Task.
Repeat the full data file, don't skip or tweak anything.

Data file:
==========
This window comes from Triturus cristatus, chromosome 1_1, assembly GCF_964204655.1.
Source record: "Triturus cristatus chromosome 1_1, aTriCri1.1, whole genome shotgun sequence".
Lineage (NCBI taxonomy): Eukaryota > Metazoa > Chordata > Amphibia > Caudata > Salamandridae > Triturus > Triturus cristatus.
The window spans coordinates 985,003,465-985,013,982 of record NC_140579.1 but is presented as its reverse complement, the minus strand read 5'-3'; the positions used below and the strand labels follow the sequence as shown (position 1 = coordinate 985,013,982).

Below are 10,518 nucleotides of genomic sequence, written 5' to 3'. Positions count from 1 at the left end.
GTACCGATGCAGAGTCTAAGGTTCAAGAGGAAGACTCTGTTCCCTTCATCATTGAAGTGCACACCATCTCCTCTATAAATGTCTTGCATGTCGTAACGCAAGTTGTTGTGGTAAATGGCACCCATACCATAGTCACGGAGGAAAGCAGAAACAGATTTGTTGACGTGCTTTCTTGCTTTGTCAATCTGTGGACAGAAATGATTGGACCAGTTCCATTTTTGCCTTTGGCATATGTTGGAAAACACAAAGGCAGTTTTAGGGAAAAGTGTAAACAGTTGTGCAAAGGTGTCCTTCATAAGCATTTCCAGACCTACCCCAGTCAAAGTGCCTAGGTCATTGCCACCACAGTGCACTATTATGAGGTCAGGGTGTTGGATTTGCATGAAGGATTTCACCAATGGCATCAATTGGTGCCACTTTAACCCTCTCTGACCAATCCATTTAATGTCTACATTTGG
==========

This window comes from Triturus cristatus, chromosome 1_1, assembly GCF_964204655.1.
Source record: "Triturus cristatus chromosome 1_1, aTriCri1.1, whole genome shotgun sequence".
Lineage (NCBI taxonomy): Eukaryota > Metazoa > Chordata > Amphibia > Caudata > Salamandridae > Triturus > Triturus cristatus.
The window spans coordinates 985,003,465-985,013,982 of record NC_140579.1 but is presented as its reverse complement, the minus strand read 5'-3'; the positions used below and the strand labels follow the sequence as shown (position 1 = coordinate 985,013,982).

Below are 10,518 nucleotides of genomic sequence, written 5' to 3'. Positions count from 1 at the left end.
GTACCGATGCAGAGTCTAAGGTTCAAGAGGAAGACTCTGTTCCCTTCATCATTGAAGTGCACACCATCTCCTCTATAAATGTCTTGCATGTCGTAACGCAAGTTGTTGTGGTAAATGGCACCCATACCATAGTCACGGAGGAAAGCAGAAACAGATTTGTTGACGTGCTTTCTTGCTTTGTCAATCTGTGGACAGAAATGATTGGACCAGTTCCATTTTTGCCTTTGGCATATGTTGGAAAACACAAAGGCAGTTTTAGGGAAAAGTGTAAACAGTTGTGCAAAGGTGTCCTTCATAAGCATTTCCAGACCTACCCCAGTCAAAGTGCCTAGGTCATTGCCACCACAGTGCACTATTATGAGGTCAGGGTGTTGGATTTGCATGAAGGATTTCACCAATGGCATCAATTGGTGCCACTTTAACCCTCTCTGACCAATCCATTTAATGTCTACATTTGG